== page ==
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Food Glorious Food

Nothing quite like it in Lyon

sunny 22 °C

We are back in France for the umpteenth time and you would think that by now we would have got used to all the fabulous food. But Sunday mornings mean only one thing to most French people and it is not religion...
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This is the beautiful Basilica on the hill overlooking the city of Lyon, but it has been a long time since you would find many people praying on the Lord's Day. For the locals, and visitors, the main attraction on Sunday mornings, both here and throughout the country, is the market...
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Here on the banks of La Saône river in Lyon the locals attend to a culinary mass every Sunday. Although the calendar suggests it is autumn, the temperatures are still in the twenties and the fruits and vegetables are still being carted in from the farms that carpet the adjacent Rhône valley...
Because it is autumn the stalls are laden with fresh mushrooms of every kind, some enigmatically called, “Trumpets of death.”
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Every kind of cheese imaginable can be bought in the market, and with such an array of local produce who needs anything imported...
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However, some 'foreign' foods have crept in. This Spanish paella looked particularly enticing..
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And the handiwork of the artisanal baker is a joy to behold...
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In order to try some of Lyon's famous cuisine we dined at Brasserie George in Perrache.
The terrine of piglet with foie gras was delicious...
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This famous restaurant has been in business since 1836 and it is as busy today as it has ever been. The restaurant averages 1,200 patrons every day of the year so come early or you might have a long wait.

Lyon is an interesting big city with a wealth of historic buildings dating back 600 years and more. Its pedestrian friendly flagstone streets and miles of steep steps wind up the hillsides to vantage points overlooking the city...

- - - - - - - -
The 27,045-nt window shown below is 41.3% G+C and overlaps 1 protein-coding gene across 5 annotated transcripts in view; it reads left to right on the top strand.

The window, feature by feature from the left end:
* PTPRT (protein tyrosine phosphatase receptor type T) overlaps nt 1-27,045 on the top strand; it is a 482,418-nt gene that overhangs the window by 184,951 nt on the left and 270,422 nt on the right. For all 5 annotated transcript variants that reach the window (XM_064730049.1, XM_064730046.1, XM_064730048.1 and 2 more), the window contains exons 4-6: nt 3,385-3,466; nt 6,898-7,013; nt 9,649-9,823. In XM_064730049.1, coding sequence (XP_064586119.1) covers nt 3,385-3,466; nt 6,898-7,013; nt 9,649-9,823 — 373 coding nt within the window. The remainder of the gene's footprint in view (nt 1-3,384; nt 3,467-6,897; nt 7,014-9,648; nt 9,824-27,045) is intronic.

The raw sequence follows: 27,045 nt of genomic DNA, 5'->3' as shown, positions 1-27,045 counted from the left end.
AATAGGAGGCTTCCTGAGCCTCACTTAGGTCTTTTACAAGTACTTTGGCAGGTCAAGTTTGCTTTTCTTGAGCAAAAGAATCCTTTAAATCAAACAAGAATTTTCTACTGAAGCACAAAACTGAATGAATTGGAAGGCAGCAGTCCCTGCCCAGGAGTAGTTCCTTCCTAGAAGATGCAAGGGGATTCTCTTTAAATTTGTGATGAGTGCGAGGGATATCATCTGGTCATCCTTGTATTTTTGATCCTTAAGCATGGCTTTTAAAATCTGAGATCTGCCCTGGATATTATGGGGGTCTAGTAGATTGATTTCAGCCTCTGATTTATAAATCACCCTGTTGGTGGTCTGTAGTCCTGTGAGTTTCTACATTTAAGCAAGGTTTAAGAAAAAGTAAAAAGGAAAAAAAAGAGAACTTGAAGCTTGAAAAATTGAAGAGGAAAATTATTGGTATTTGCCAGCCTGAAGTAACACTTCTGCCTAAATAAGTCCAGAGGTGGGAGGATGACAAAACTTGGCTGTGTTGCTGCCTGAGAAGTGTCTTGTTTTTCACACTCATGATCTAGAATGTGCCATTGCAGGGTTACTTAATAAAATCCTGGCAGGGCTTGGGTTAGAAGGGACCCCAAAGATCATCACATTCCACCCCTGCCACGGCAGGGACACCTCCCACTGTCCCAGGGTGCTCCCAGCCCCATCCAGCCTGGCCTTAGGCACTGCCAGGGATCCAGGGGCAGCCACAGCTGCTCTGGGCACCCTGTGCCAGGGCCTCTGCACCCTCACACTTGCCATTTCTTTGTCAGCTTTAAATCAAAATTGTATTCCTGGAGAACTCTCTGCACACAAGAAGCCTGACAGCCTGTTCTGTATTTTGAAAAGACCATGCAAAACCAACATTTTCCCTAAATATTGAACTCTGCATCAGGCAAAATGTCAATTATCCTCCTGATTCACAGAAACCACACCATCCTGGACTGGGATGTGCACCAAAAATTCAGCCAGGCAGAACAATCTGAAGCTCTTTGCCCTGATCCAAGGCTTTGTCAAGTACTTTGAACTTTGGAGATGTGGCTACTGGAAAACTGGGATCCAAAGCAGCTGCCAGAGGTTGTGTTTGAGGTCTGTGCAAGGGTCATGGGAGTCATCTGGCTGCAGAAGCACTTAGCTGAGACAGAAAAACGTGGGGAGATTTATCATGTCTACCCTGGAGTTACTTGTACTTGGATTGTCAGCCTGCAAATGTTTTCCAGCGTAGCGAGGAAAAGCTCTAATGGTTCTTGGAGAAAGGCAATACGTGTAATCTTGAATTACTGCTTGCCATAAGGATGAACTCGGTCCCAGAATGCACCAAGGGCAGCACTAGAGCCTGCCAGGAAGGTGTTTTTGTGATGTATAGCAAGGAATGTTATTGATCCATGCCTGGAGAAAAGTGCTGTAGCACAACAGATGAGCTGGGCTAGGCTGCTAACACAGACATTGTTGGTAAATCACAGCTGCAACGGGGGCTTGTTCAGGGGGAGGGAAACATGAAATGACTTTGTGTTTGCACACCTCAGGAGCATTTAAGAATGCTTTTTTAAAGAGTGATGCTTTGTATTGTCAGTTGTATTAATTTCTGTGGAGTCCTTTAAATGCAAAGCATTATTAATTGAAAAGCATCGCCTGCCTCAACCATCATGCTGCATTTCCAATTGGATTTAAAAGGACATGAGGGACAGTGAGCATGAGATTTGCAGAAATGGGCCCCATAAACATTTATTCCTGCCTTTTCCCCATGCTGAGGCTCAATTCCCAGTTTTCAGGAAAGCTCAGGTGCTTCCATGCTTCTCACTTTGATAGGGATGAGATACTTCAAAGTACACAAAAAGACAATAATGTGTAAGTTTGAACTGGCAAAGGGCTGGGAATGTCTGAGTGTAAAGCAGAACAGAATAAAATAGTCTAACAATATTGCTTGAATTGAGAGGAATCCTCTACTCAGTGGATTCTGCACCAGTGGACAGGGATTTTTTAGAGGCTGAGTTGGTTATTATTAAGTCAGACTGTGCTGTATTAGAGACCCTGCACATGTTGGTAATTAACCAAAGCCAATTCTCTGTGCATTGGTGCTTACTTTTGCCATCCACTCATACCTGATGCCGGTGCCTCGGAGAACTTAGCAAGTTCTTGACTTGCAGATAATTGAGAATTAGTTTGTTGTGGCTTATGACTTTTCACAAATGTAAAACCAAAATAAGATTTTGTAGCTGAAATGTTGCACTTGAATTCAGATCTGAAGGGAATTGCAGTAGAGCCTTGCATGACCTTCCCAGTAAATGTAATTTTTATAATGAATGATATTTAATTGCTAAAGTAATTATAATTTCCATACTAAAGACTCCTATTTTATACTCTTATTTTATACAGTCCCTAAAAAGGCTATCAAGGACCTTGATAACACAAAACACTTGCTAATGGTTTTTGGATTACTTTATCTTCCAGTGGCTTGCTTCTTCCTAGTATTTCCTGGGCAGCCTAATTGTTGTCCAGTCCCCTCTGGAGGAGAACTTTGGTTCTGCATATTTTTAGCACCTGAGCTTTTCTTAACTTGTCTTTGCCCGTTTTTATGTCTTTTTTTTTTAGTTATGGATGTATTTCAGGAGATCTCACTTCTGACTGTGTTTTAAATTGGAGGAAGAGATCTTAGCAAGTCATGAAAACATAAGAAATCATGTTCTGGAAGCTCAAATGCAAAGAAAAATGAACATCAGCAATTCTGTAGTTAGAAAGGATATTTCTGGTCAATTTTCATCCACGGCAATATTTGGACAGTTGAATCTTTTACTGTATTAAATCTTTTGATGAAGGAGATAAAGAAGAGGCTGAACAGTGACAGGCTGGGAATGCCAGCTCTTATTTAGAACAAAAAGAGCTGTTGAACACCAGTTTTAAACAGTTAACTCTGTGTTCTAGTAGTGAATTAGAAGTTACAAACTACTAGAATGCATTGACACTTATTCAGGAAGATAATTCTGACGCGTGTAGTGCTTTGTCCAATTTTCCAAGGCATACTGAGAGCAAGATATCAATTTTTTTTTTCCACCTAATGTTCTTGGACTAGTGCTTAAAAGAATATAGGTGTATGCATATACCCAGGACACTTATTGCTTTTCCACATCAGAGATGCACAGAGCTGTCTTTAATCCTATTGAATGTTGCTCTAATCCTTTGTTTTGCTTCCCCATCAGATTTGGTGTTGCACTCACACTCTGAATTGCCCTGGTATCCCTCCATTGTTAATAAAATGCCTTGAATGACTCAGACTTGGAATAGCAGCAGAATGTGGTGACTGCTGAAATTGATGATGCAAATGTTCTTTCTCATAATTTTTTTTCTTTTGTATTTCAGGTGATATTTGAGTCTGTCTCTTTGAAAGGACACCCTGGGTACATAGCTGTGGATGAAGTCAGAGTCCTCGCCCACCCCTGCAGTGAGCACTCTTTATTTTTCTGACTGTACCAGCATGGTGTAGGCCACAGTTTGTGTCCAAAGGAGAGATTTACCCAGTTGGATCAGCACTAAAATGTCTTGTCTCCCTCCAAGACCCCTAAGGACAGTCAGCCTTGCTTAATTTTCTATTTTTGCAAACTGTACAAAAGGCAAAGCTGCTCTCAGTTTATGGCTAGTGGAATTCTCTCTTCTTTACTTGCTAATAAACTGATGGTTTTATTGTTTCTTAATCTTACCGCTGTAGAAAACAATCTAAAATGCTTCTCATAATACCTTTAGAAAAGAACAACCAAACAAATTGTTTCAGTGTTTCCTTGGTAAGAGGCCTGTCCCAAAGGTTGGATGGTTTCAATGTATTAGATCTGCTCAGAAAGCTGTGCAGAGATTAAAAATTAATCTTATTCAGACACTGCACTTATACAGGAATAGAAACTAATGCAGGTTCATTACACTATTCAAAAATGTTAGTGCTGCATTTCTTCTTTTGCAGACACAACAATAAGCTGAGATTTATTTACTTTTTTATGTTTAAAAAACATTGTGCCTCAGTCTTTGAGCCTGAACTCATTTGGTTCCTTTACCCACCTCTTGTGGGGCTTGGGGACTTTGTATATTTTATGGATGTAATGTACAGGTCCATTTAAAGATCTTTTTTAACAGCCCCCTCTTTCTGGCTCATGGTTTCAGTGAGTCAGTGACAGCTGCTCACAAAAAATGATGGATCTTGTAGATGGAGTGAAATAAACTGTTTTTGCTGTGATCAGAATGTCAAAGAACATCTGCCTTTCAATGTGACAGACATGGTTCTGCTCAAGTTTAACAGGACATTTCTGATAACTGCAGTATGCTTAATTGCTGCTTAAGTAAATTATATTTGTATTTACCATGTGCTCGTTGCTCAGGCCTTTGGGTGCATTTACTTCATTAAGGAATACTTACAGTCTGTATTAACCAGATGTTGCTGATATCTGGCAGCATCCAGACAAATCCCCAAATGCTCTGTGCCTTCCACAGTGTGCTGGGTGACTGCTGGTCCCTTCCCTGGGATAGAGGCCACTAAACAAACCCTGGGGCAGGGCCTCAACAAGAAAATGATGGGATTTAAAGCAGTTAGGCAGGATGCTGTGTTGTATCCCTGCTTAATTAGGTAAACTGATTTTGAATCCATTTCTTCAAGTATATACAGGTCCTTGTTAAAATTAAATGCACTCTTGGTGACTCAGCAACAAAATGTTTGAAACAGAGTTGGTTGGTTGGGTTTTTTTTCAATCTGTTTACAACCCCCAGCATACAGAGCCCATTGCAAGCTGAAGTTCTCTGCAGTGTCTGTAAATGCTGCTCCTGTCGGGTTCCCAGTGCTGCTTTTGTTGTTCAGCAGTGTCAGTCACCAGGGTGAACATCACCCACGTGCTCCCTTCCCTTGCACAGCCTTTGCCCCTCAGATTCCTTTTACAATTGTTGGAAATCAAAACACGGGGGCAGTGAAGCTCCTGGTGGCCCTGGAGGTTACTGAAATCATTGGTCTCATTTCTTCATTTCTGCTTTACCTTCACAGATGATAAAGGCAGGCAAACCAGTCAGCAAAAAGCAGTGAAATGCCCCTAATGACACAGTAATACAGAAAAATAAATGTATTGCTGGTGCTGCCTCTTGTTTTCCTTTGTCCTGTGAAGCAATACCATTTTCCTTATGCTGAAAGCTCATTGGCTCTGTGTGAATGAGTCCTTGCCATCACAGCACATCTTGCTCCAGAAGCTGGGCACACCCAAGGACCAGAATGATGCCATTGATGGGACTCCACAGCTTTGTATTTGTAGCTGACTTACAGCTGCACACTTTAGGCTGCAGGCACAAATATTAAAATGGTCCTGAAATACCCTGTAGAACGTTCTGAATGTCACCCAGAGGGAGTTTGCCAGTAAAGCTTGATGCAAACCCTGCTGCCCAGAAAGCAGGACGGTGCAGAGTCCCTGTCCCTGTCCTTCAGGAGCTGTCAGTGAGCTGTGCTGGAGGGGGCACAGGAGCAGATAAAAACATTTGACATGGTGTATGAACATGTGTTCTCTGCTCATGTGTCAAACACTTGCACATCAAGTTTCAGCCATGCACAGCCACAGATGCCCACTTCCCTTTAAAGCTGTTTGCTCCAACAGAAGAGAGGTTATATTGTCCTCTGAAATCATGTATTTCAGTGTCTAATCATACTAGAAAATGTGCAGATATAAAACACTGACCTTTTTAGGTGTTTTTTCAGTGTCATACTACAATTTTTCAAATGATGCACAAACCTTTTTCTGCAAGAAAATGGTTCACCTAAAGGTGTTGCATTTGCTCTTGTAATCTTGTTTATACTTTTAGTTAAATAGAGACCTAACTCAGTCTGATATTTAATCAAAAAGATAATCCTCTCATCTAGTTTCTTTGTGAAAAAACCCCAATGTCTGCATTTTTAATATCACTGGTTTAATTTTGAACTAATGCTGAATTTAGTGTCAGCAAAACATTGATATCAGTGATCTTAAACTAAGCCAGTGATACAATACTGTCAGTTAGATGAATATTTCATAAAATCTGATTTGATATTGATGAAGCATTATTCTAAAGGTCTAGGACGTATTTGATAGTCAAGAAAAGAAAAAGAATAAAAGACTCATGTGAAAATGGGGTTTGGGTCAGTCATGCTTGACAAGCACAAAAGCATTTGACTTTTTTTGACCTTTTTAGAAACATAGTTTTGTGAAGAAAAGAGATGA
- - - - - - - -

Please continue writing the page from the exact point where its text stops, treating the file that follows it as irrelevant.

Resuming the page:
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And a labyrinth of secret passages snake through its ancient core...
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Now we are heading further south to the gentle hills of the Luberon; the land of wine and truffles made famous by Peter Mayle in his books about life as an ex-pat in Provence. We don't have a year to spend in Provence, just one week, but the sun is shining, the grapes are ripe and the locals are friendly. Please excuse us for a week as we explore this beautiful area of France. Our blog will return once the wine, the cheese and the truffles have run out.

Posted by Hawkson 08:39 Archived in France

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Comments

Totally jealous! Aren't you fortunate that the weather is still mild. The mushrooms looked wonderful. hope you had a chance to cook some up

by Bronwyn

Always love the shots of food and colorful markets. Lyon gets quite a lot of attention in travel tips these days. Looks to be for good reason.

by Tom Whalley

This, my dear friends, is simple cruelty, I have been looking for chanterelles and Boletus Mushrooms here, to come up empty handed..I want to be on the next plane..to say nothing about escaping the winds and rain on the wetcoast.
G

by Gottfried Mitteregger

Great pictures and good resume of the must do of the city. Thanks again for your stay with us and these nice moments we spent with you. Enjoy the Provence, and hope to see you again in Lyon.
Olivier and the Hotelo team.

by hotelo

Echoing the above. Sheer envy. The bounty of the fall. An exciting time to experience such delicious food. Look forward to the next blog.

by Sue Fitzwilson

Lord bless our farmers and their farms. The market looks wonderful here. But terrine of Piglet? Pooh will be so lonely.

by Janet Vickers

I don't know how you folks manage not to put on lots of pounds with all that delicious food. I must say we are still able to get great food here on Gabe.
But the weather is rain almost every day. Brrrr\

by Jean McLaren

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